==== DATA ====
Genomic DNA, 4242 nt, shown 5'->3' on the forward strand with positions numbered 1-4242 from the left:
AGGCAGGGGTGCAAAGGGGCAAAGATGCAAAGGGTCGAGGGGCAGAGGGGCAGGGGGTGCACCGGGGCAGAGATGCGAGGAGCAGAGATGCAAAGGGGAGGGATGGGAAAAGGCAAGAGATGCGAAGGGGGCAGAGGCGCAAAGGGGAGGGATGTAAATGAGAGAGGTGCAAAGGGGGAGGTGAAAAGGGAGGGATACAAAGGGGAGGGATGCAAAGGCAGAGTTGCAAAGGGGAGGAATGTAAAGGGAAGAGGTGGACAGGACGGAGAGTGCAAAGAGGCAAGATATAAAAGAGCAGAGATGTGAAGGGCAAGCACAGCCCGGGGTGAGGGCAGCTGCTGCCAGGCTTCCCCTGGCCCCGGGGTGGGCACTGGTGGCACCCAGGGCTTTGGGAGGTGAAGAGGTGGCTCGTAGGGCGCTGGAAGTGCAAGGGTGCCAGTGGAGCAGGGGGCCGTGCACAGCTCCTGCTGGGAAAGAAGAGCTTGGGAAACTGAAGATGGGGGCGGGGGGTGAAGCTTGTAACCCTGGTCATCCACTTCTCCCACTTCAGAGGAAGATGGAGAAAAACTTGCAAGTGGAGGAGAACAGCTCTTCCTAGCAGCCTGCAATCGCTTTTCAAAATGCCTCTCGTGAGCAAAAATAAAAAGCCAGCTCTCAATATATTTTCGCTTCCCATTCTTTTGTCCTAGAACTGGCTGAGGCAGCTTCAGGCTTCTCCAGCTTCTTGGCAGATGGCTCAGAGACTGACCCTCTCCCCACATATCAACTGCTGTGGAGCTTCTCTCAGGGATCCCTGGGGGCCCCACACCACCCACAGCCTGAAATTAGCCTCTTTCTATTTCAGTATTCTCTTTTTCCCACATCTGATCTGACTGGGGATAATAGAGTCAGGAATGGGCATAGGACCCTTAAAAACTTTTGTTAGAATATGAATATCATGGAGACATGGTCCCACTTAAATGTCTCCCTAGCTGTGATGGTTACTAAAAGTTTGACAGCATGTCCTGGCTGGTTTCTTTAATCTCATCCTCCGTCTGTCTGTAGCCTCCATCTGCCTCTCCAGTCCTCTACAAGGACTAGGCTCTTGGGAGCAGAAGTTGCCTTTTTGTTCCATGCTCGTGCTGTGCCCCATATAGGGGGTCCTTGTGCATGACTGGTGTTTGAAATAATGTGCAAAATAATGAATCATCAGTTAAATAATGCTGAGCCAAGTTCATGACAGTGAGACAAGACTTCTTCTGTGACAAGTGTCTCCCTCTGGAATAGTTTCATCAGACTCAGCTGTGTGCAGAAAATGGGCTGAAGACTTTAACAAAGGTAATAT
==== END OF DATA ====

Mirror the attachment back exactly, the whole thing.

Genomic DNA, 4242 nt, shown 5'->3' on the forward strand with positions numbered 1-4242 from the left:
AGGCAGGGGTGCAAAGGGGCAAAGATGCAAAGGGTCGAGGGGCAGAGGGGCAGGGGGTGCACCGGGGCAGAGATGCGAGGAGCAGAGATGCAAAGGGGAGGGATGGGAAAAGGCAAGAGATGCGAAGGGGGCAGAGGCGCAAAGGGGAGGGATGTAAATGAGAGAGGTGCAAAGGGGGAGGTGAAAAGGGAGGGATACAAAGGGGAGGGATGCAAAGGCAGAGTTGCAAAGGGGAGGAATGTAAAGGGAAGAGGTGGACAGGACGGAGAGTGCAAAGAGGCAAGATATAAAAGAGCAGAGATGTGAAGGGCAAGCACAGCCCGGGGTGAGGGCAGCTGCTGCCAGGCTTCCCCTGGCCCCGGGGTGGGCACTGGTGGCACCCAGGGCTTTGGGAGGTGAAGAGGTGGCTCGTAGGGCGCTGGAAGTGCAAGGGTGCCAGTGGAGCAGGGGGCCGTGCACAGCTCCTGCTGGGAAAGAAGAGCTTGGGAAACTGAAGATGGGGGCGGGGGGTGAAGCTTGTAACCCTGGTCATCCACTTCTCCCACTTCAGAGGAAGATGGAGAAAAACTTGCAAGTGGAGGAGAACAGCTCTTCCTAGCAGCCTGCAATCGCTTTTCAAAATGCCTCTCGTGAGCAAAAATAAAAAGCCAGCTCTCAATATATTTTCGCTTCCCATTCTTTTGTCCTAGAACTGGCTGAGGCAGCTTCAGGCTTCTCCAGCTTCTTGGCAGATGGCTCAGAGACTGACCCTCTCCCCACATATCAACTGCTGTGGAGCTTCTCTCAGGGATCCCTGGGGGCCCCACACCACCCACAGCCTGAAATTAGCCTCTTTCTATTTCAGTATTCTCTTTTTCCCACATCTGATCTGACTGGGGATAATAGAGTCAGGAATGGGCATAGGACCCTTAAAAACTTTTGTTAGAATATGAATATCATGGAGACATGGTCCCACTTAAATGTCTCCCTAGCTGTGATGGTTACTAAAAGTTTGACAGCATGTCCTGGCTGGTTTCTTTAATCTCATCCTCCGTCTGTCTGTAGCCTCCATCTGCCTCTCCAGTCCTCTACAAGGACTAGGCTCTTGGGAGCAGAAGTTGCCTTTTTGTTCCATGCTCGTGCTGTGCCCCATATAGGGGGTCCTTGTGCATGACTGGTGTTTGAAATAATGTGCAAAATAATGAATCATCAGTTAAATAATGCTGAGCCAAGTTCATGACAGTGAGACAAGACTTCTTCTGTGACAAGTGTCTCCCTCTGGAATAGTTTCATCAGACTCAGCTGTGTGCAGAAAATGGGCTGAAGACTTTAACAAAGGTAATAT